This doctrine of the Holy Trinity has always been affirmed and maintained by the true Church since the time of the apostles to this very day against the Jews, Mohammedans, and some false Christians and heretics, as Marcion, Manes, Praxeas, Sabellius, Samosatenus, Arius, and such like, who have been justly condemned by the orthodox fathers. Therefore, in this point, we do willingly receive the three creeds, namely, that of the Apostles, of Nicea, and of Athanasius; likewise that which, conformable thereunto, is agreed upon by the ancient fathers.
In addition to those found and explained in article 9 above, look up: Exodus 15:11; Deuteronomy 6:4; I Kings 8:60 (God is one); I Peter 1:1, 2; II Corinthians 13:14 (the names of the three persons mentioned together).
1. Does the doctrine of the Trinity have practical value for the Christian Iife?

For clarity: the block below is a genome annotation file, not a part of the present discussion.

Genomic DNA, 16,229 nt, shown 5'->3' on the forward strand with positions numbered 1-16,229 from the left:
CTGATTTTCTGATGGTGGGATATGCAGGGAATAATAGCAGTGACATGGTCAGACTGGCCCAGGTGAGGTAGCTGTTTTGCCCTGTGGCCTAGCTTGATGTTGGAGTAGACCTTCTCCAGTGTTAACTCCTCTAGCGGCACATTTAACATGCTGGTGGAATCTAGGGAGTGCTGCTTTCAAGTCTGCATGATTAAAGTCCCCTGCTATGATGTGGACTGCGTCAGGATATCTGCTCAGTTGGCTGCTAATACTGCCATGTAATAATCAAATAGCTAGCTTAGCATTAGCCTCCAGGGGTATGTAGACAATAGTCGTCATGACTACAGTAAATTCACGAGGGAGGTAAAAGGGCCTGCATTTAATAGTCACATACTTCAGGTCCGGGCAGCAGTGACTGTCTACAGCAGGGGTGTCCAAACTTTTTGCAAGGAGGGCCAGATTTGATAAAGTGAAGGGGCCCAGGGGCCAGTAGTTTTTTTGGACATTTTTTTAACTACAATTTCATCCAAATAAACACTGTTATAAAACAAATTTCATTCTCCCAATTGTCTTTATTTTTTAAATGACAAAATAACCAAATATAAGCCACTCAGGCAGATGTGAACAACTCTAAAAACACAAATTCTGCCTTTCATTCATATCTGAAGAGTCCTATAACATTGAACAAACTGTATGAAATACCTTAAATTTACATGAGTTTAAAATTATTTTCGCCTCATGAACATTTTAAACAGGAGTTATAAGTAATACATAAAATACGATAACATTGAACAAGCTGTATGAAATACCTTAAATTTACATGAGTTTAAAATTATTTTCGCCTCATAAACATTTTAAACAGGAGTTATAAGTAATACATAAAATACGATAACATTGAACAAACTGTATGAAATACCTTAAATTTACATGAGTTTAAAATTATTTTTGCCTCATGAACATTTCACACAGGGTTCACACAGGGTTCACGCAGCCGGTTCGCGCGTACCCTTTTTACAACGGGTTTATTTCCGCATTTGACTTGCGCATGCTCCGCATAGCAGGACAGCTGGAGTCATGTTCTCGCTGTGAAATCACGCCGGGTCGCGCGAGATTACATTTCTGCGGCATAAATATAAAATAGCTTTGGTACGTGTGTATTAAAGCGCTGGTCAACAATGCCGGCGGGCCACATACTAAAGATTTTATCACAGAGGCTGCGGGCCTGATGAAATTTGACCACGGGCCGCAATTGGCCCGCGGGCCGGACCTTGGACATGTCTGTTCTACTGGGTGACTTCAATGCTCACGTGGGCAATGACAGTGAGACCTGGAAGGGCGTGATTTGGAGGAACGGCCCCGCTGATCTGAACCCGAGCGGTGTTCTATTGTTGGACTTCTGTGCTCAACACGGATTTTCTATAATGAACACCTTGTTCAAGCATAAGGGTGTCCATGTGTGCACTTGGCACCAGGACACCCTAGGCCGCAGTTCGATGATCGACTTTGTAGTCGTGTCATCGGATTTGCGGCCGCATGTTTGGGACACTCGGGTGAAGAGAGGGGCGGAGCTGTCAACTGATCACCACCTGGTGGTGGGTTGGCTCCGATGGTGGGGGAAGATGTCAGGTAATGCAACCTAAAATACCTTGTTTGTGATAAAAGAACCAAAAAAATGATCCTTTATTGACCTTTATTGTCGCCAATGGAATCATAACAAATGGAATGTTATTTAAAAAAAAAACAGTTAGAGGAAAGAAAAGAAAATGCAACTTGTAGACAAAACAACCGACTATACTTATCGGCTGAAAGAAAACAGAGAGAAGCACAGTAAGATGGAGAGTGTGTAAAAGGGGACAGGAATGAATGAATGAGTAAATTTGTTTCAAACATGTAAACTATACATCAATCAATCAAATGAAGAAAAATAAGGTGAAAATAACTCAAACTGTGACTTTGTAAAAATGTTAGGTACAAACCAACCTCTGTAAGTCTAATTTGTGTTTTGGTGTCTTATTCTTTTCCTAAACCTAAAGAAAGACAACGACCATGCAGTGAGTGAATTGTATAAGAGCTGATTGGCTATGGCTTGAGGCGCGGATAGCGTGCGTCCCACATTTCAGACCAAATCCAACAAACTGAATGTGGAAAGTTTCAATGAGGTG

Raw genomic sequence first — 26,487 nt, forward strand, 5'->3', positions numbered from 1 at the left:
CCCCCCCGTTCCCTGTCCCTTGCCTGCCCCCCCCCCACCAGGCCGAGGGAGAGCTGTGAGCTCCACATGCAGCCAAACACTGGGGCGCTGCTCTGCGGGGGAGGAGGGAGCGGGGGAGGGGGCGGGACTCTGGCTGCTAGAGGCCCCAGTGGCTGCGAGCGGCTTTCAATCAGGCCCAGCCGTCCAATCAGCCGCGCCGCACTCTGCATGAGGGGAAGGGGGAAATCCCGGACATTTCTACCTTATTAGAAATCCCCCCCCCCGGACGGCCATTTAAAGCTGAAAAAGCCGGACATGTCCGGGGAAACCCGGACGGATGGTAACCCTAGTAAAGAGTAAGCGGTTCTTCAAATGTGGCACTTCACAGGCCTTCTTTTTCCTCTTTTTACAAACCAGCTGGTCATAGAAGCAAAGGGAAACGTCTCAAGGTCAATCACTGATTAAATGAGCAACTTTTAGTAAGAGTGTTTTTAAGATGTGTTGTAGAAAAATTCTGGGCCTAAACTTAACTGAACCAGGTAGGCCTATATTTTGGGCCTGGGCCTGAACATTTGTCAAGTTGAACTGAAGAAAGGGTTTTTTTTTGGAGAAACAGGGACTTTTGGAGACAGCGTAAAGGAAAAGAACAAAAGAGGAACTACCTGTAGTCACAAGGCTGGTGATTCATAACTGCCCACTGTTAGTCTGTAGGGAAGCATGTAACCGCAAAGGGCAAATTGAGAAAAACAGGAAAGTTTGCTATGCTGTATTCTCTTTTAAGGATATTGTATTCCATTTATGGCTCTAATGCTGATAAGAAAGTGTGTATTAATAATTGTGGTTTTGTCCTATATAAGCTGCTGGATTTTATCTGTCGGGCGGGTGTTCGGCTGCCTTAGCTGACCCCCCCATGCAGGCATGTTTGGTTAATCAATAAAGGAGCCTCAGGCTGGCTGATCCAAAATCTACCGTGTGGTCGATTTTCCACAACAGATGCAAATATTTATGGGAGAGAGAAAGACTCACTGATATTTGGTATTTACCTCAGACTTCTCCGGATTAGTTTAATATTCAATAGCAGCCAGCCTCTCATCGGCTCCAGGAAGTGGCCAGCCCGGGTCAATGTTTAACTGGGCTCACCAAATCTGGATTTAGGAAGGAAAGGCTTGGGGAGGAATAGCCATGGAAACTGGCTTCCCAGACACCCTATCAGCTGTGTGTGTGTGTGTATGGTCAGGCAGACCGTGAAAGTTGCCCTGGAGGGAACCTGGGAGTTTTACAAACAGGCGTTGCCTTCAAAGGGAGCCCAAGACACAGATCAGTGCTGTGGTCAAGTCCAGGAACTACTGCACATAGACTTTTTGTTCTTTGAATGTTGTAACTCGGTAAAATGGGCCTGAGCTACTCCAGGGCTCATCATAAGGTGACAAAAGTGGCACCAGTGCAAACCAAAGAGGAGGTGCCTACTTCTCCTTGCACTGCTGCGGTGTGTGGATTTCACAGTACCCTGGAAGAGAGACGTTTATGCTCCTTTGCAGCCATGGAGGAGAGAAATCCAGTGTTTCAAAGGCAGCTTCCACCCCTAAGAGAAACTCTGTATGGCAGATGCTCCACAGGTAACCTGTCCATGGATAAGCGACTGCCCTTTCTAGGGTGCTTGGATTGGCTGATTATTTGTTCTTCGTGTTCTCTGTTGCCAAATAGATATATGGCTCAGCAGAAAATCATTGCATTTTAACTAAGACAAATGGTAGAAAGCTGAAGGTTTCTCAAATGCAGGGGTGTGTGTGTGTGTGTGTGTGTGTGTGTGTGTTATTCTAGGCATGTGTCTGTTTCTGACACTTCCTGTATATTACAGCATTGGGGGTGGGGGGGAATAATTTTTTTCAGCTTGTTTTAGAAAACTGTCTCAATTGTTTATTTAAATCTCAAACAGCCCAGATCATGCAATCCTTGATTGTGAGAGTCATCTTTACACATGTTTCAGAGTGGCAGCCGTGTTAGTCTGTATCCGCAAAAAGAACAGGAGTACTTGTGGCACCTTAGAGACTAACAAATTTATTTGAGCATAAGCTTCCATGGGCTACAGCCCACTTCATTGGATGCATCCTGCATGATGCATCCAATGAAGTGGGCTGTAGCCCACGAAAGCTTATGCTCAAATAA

It is actually true that the entire plan of salvation stands or falls with the doctrine of the Trinity. Salvation is the result of a covenant made between the persons of the Trinity. The covenantal character of Christianity, which needs to be emphasized especially in our day, is rooted in the tri-personal character of God. There is no more basic doctrine than that of the Trinity. and therefore there is no more scriptural interpretation of Christianity than that indicated by the Reformed doctrine of the covenant of grace.
2. But isn’t it a contradiction in terms to say that God is one in being and three in persons?
No. It would be contradictory if we were to say that God is one and three in the same sense. Thus it would be an absurdity to say that there are three persons in the Trinity and at the same time declare that there is only one person. The revealed truth is that God is one in one sense, that is, in being, and three in another sense, that is, persons. We must quickly admit of course, that this is a baffling mystery, but we need never concede that this is a logical contradiction. We must not forget that we are mere creatures, and that God, who is infinitely higher than we are, could hardly be expected to be comprehensible for our human, finite thinking.